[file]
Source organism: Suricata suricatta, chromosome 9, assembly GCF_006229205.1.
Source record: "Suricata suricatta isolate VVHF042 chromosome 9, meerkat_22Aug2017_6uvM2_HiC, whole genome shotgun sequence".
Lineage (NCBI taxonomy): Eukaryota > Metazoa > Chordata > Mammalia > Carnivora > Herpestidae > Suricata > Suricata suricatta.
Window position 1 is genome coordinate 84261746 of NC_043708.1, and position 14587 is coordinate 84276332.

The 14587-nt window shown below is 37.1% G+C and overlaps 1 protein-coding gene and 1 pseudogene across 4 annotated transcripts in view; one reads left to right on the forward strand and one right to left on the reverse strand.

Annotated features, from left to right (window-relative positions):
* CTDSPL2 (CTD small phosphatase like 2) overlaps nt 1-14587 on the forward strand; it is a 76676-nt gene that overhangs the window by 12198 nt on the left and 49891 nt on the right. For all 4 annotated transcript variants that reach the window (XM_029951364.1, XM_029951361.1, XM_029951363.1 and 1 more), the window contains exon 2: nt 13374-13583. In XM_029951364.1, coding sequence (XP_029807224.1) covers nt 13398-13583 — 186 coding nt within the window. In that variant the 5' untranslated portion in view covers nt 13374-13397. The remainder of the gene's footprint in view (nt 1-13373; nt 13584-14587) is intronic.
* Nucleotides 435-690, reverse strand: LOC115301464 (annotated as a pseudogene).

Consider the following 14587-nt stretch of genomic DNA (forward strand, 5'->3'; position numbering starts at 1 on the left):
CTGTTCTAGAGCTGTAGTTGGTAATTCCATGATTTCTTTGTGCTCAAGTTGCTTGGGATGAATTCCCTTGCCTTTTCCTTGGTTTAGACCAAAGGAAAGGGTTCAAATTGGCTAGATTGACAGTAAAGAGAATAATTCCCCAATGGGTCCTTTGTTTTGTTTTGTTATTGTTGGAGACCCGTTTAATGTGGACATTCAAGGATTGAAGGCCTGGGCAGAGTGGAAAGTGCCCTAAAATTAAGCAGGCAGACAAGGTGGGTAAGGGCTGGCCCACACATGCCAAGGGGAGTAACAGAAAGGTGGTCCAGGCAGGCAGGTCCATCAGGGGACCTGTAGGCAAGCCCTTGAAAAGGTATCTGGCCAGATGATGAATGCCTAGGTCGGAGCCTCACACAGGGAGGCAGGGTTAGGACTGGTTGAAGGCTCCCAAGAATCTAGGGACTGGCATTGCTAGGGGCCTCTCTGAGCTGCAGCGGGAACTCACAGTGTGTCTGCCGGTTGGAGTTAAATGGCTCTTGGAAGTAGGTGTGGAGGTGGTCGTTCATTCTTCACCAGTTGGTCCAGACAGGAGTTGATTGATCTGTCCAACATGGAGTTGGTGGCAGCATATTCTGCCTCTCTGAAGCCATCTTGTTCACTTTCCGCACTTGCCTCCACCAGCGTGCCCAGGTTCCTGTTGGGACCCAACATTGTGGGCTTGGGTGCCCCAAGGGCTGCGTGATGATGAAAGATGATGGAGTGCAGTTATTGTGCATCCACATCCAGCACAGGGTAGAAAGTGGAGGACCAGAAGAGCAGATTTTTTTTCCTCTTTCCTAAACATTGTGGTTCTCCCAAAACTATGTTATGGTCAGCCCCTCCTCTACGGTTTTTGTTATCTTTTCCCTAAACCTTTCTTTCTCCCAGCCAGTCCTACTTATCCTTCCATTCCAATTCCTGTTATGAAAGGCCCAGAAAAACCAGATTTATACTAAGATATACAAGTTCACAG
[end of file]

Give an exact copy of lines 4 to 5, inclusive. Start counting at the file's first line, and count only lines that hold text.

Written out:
Window position 1 is genome coordinate 84261746 of NC_043708.1, and position 14587 is coordinate 84276332.

The 14587-nt window shown below is 37.1% G+C and overlaps 1 protein-coding gene and 1 pseudogene across 4 annotated transcripts in view; one reads left to right on the forward strand and one right to left on the reverse strand.